Following the advice of genetically elite lifters is misleading. Many top competitors have excellent physiques in spite of what they do, not because of what they do.
There are other types of genetic freaks as well – those who respond extremely well to PEDs. Their receptors have a great affinity for steroids and they seemingly grow non-stop. Does that translate into the kind of expertise that can help the natural lifter?
I've been on both sides. For years I coached top-level competitors who wanted to become national champions, but I walked away from that world. In the years that have passed, I realized what it's like to be on the other side of the fence. I'm now a natural, aging bodybuilder with battle scars and training limitations from those hardcore days.
This relatively new-found wisdom has allowed me to compile ten principles for the natural lifter who finds it hard to build muscle. If you apply these principles consistently, you'll absolutely benefit.
As cool as some hardcore training tactics look, they can quickly take the natural lifter into the overtraining zone. There's a difference between optimum work capacity and maximum work capacity. There's often an overemphasis on methods to stimulate growth, but an under-emphasis on rest and recovery.
If you leave the gym and have to sit in your car for 5-10 minutes to gather yourself before you even leave the parking lot, you've tapped too deeply into stimulus and you haven't paid relative attention to recovery.
It isn't very sexy to be talking about rest and recovery, but most of the time the non-sexy details are the most relevant for producing results.
Under-training allows you to keep showing up. Consistency is more important than intensity. Furthermore, consistency is the building block of intensity – not the other way around.
Does this mean it's okay to never sweat and to sit on the end of a bench scrolling through your phone between sets? Of course not. But real success is less about "giving it all you got" and more about being able to show up every training day in a performance-readiness state.
After I left the hardcore competition world, I had to revisit dozens of my training programs and write them to include fewer sets, along with removing training tactics that took muscles beyond relative failure – which no natural lifter could realistically recover from.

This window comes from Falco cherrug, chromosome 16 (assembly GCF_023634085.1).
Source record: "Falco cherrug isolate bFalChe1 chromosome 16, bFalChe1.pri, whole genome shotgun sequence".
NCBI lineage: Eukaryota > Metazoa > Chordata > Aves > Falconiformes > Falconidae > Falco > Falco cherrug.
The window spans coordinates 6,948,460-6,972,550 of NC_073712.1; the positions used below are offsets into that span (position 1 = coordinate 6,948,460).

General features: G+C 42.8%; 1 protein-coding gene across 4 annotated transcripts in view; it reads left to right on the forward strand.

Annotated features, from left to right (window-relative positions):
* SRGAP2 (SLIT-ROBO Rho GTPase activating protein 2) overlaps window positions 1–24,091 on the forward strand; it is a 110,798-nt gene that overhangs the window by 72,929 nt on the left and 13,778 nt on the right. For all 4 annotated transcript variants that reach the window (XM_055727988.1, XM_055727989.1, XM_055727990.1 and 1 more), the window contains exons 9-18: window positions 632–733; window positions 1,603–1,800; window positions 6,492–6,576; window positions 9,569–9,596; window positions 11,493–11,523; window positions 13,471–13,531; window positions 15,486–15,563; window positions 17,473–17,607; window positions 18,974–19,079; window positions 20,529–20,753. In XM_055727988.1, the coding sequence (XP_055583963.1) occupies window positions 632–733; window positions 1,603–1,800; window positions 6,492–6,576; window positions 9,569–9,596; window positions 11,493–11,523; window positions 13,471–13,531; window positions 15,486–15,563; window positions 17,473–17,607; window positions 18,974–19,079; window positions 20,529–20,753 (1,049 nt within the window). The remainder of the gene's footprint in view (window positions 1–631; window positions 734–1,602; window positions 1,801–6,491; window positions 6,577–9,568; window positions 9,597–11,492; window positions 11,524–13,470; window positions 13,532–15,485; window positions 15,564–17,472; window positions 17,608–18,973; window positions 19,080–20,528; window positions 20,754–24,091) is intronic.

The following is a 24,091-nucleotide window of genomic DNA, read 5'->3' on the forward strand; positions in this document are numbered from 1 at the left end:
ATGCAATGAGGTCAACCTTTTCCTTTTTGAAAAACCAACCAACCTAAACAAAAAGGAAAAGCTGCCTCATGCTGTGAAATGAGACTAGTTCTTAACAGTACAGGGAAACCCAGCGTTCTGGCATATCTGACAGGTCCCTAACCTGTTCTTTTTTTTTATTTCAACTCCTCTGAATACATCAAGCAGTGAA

I took out heavy negatives, forced reps, strip sets, drop sets, and extended sets. Not only did I remove these tactics, I instructed all clients to avoid training to failure on any working set.
You have to pump iron, but you should always leave a good two reps in the tank on every set. This means picking a weight that challenges your target muscles for the reps indicated, but avoids taking you to failure.
You have to balance adequate training stimulus with adequate recovery, both within workouts and between workouts:
- Not enough workouts per week = not enough stimulus.
- Not enough recovery within and between workouts = overtraining and not enough time to complete an adaptive response.
- Intra-workout recovery and inter-workout recovery need to reflect one another.
"Inter" workout recovery has a lot to do with proper program design. "Intra" workout recovery has more to do with training within optimal work capacity zones and seldom pushing muscles into maximum work capacity zones.
For the natural trainee, establishing a consistent training pace and natural workout flow are important. And this has as much to do with intra-workout recovery as it does with the specified training stimulus of exercise selection, sets, and reps.